"Above and beyond its appeal for folklorists in general, Children's Folklore is an indispensable introduction to its own subject. . . . This volume contains a wealth of guides and sources that will benefit any interested scholar."
—Journal of American Folklore
A collection of original essays by scholars from a variety of fields—including American studies, folklore, anthropology, psychology, sociology, and education—Children's Folklore: A Source Book moves beyond traditional social-science views of child development. It reveals the complexity and artistry of interactions among children, challenging stereotypes of simple childhood innocence and conventional explanations of development that privilege sober and sensible adult outcomes. Instead, the play and lore of children is shown to be often disruptive, wayward, and irrational. The contributors variably consider and demonstrate "contextual" and "textual" ways of studying the folklore of children. Avoiding a narrow definition of the subject, they examine a variety of resources and approaches for studying, researching, and teaching it. These range from surveys of the history and literature of children's folklore to methods of field research, studies of genres of lore, and attempts to capture children's play and games.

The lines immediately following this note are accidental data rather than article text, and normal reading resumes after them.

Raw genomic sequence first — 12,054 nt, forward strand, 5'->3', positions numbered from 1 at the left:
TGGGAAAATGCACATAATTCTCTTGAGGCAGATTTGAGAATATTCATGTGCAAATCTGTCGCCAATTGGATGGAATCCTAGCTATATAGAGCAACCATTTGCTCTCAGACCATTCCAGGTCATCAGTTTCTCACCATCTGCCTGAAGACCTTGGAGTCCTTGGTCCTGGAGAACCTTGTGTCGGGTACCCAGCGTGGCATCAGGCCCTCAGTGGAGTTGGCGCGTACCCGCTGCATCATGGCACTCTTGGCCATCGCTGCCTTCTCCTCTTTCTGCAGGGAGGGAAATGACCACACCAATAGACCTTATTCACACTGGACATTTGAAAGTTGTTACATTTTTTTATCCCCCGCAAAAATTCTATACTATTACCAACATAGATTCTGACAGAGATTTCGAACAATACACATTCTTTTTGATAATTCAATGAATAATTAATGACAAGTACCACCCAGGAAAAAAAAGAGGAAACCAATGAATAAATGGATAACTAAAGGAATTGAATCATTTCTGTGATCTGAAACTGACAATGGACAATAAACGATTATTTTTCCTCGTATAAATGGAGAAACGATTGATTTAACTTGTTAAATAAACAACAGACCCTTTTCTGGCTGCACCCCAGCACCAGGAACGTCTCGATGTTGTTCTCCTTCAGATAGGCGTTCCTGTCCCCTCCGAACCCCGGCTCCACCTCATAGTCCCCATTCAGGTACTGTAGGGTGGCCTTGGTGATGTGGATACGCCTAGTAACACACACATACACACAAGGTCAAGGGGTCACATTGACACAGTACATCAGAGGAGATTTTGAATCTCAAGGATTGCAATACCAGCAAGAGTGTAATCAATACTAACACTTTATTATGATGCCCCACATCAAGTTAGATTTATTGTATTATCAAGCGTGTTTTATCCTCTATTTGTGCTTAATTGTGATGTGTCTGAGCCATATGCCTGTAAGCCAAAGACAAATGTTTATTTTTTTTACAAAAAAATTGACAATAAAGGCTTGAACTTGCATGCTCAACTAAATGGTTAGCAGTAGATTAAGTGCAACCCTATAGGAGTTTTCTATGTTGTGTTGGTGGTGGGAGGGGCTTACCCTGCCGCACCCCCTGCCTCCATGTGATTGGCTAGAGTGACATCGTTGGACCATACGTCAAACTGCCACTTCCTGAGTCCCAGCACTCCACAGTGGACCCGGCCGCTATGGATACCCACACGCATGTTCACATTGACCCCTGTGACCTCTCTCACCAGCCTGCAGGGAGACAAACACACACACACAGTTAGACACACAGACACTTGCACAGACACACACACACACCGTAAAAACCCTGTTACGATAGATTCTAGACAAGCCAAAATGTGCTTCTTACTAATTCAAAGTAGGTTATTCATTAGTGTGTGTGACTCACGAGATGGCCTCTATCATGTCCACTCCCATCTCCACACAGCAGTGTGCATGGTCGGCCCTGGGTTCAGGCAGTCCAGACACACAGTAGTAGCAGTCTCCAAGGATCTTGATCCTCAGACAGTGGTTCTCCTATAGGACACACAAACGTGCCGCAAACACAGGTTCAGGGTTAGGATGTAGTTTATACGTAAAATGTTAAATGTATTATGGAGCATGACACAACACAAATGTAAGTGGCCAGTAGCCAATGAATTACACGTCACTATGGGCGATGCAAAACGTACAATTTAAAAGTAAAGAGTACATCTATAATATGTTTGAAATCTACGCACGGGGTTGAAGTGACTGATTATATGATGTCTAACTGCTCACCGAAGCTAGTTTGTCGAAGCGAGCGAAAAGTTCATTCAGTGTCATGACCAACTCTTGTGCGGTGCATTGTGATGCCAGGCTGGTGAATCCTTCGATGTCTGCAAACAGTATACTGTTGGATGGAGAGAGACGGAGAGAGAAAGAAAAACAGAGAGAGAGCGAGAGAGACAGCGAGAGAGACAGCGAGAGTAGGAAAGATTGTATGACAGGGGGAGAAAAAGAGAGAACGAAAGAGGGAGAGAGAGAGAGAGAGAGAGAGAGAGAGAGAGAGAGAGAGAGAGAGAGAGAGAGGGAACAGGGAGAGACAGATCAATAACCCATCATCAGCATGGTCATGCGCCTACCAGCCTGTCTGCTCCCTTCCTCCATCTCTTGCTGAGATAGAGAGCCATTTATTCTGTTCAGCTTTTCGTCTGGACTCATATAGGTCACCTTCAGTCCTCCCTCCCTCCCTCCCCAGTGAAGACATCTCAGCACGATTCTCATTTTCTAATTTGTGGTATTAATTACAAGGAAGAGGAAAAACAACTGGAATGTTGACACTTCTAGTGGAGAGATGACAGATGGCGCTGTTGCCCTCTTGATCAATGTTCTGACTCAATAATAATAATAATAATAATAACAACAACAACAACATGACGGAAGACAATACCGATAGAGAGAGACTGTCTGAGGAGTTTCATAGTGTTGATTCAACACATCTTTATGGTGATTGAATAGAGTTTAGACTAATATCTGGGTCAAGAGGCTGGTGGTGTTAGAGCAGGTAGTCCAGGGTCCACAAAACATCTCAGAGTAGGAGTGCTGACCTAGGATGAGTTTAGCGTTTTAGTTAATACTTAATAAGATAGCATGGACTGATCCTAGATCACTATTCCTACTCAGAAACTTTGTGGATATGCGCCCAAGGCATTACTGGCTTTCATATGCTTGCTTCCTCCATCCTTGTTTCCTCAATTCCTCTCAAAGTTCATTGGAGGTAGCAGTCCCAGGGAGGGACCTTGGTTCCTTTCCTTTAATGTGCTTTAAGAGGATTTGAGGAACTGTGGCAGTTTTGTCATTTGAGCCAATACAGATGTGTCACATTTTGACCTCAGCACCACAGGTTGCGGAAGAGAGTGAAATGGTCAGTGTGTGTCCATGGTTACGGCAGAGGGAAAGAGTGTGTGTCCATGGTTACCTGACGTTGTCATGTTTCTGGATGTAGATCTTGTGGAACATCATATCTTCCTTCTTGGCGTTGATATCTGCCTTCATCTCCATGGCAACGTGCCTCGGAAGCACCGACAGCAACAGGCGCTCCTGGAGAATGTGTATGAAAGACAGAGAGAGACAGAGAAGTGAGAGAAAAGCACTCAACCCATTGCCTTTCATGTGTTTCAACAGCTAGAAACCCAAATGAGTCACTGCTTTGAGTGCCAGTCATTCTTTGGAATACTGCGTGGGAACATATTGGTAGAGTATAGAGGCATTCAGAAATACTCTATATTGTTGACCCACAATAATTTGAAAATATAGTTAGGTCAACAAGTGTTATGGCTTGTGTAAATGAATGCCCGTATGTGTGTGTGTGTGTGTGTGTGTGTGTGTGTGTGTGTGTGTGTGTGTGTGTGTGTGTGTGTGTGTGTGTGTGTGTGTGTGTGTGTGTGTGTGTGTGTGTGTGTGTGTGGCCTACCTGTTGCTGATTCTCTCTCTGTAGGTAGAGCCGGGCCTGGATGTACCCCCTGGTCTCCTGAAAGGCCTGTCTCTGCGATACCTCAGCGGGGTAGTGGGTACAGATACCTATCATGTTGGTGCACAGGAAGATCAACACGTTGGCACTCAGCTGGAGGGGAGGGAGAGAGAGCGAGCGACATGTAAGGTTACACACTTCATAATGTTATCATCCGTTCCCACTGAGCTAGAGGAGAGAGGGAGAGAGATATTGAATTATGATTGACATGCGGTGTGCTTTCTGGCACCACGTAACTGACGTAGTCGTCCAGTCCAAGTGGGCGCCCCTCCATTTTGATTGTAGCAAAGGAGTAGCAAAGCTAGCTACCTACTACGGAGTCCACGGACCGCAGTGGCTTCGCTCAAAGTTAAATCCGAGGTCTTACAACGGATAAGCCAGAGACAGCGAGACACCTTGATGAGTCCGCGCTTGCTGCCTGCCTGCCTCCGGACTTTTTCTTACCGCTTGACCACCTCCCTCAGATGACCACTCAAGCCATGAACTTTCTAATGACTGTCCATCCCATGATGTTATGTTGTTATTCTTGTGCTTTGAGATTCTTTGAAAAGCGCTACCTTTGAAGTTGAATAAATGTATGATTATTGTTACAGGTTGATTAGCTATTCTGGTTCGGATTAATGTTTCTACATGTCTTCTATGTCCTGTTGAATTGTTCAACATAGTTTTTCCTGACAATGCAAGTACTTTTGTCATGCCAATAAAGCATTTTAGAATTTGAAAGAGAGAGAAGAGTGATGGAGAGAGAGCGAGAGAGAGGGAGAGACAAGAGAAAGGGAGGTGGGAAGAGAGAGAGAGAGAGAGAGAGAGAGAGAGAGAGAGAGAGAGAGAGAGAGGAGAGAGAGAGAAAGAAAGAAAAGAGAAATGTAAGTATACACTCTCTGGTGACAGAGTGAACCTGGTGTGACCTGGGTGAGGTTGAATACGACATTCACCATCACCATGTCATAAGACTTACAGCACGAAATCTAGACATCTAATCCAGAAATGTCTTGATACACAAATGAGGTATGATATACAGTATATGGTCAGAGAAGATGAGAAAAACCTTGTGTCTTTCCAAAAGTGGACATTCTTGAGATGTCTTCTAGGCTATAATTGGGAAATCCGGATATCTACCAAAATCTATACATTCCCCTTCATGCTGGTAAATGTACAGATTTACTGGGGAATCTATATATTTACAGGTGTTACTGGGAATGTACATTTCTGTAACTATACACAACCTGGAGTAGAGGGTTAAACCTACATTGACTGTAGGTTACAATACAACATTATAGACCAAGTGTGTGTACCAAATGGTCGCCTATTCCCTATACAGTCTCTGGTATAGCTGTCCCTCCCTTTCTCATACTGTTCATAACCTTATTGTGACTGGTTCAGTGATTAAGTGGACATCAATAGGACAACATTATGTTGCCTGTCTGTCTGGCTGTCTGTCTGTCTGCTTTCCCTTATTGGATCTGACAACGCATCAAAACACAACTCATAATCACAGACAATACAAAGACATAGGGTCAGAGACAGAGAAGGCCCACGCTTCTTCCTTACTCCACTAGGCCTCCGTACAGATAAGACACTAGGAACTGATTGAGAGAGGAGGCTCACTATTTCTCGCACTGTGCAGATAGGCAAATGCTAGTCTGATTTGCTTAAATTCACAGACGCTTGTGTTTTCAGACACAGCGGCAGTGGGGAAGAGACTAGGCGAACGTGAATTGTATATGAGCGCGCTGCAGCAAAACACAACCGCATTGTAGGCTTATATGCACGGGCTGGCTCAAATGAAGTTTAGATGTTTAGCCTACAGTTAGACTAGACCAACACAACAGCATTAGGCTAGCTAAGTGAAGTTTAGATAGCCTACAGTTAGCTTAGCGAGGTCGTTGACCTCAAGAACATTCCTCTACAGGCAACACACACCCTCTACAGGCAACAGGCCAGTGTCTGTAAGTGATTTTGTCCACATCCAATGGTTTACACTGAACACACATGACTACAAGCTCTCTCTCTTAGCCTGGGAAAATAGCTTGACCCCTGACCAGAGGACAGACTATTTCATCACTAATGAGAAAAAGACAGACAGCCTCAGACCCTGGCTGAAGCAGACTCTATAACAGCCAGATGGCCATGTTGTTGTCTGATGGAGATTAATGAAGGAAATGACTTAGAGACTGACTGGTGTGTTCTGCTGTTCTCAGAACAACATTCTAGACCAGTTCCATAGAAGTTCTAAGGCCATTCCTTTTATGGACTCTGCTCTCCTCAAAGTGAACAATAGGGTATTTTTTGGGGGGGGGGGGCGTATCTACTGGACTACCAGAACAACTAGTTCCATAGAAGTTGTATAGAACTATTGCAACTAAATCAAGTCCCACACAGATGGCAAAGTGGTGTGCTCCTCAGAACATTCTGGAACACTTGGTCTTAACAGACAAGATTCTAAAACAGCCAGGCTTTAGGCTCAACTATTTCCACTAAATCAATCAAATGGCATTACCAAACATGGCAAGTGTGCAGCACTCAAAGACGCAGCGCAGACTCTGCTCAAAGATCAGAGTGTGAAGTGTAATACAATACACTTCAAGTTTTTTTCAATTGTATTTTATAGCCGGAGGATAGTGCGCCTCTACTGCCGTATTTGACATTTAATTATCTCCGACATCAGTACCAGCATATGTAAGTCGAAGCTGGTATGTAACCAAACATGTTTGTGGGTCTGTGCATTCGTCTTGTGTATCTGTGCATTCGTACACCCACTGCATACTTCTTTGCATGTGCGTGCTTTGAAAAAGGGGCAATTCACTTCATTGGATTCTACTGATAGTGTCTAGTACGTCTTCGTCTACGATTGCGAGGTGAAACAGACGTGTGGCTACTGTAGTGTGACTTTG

Contributors: Simon J. Bronner, Gary Alan Fine, Sylvia Ann Grider, Linda A. Hughes, Thomas W. Johnson, Marilyn Jorgensen, John H. McDowell, Felicia R. MacMahon, Jay Mechling, Bernard Mergen, Ann Richman Beresin, Daniel M. Roemer, C.W. Sullivan III, Brian Sutton-Smith, Elizabeth Tucker, Rosemary Lévy Zumwalt